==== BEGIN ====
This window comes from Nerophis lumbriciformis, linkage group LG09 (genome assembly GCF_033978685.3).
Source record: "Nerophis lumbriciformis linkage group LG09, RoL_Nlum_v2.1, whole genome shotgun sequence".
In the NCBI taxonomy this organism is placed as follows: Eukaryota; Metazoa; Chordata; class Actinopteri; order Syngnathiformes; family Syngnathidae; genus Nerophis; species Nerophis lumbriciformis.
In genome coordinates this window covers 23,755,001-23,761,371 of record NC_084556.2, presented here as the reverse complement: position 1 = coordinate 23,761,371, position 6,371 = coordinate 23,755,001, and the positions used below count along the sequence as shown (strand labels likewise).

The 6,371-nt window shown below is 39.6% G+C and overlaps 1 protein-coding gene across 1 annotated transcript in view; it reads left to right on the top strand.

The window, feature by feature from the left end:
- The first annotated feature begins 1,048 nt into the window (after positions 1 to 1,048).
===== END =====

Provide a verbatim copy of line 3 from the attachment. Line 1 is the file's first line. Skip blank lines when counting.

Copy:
In the NCBI taxonomy this organism is placed as follows: Eukaryota; Metazoa; Chordata; class Actinopteri; order Syngnathiformes; family Syngnathidae; genus Nerophis; species Nerophis lumbriciformis.